Egypt Brings in Female and Christian Vice Presidents
Mohamed Morsi, the first democratically elected president of Egypt, will appoint a woman and a Christian as his Vice Presidents.
“For the first time in Egyptian history—not just modern but in all Egyptian history—a woman will take that position,” presidential policy advisor Ahmed Deif told Christiane Amanpour of CNN Monday. “And it’s not just a vice president who will represent a certain agenda and sect, but a vice president who is powerful and empowered and will be taking care of critical advising within the presidential Cabinet.”
Monday was a good day for the president-elect. As this announcement came, opposing candidate Ahmed Shafik, who represented the pre-revolution Mubarak regime, left Egypt for Abu Dhabi. Additionally, Cairo’s administrative court reversed struck down a law allowing the military to conduct arrests without a warrant.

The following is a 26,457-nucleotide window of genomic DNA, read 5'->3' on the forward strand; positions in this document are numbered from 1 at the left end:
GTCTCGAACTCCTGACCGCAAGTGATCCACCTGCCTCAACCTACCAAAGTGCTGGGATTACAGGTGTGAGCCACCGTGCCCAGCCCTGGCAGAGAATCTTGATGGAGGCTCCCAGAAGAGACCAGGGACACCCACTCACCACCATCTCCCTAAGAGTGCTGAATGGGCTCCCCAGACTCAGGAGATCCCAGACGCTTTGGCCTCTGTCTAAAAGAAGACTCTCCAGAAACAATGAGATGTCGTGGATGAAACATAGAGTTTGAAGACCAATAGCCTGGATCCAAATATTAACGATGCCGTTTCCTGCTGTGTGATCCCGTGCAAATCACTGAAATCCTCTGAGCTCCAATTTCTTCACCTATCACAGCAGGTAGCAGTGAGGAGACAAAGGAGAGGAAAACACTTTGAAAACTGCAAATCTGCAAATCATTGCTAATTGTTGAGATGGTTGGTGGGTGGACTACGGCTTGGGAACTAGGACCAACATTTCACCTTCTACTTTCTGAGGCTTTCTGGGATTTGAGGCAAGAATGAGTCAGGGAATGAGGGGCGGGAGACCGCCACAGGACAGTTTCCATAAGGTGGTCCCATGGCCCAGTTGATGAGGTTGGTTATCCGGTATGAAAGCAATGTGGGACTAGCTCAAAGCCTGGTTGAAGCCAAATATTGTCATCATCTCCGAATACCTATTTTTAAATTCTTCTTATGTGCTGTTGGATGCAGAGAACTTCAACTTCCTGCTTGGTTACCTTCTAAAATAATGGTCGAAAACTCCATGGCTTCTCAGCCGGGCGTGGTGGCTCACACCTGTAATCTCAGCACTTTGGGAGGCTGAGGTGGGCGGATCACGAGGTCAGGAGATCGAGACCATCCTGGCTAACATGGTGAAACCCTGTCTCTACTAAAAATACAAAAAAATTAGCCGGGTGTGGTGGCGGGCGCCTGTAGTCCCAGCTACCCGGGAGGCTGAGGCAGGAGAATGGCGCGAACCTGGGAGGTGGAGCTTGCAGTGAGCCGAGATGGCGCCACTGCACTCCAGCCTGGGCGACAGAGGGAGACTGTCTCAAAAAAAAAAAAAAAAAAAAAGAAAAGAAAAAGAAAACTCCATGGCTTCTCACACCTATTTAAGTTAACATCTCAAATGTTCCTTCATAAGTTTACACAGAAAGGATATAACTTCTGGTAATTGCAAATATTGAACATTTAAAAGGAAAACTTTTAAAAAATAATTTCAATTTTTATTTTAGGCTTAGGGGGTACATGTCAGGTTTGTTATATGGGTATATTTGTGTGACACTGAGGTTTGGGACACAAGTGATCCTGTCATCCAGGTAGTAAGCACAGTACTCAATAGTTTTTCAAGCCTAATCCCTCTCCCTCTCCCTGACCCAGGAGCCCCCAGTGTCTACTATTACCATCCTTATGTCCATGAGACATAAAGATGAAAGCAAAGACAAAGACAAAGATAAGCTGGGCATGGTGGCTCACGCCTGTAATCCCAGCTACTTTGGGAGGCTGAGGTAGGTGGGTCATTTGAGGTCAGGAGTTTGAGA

Morsi’s spokesman Sameh el-Essawy acknowledged that the names of the two appointments had not been finalized, but that they would definitely be his two vice presidents.
A few weeks before the historic runoff that catapulted him into power, Morsi told CNN that “the role of women in Egyptian society is clear. …Women’s rights are equal to men. Women have complete rights, just like men. There shouldn’t be any kind of distinction between Egyptians except that…based on the constitution and the law.”
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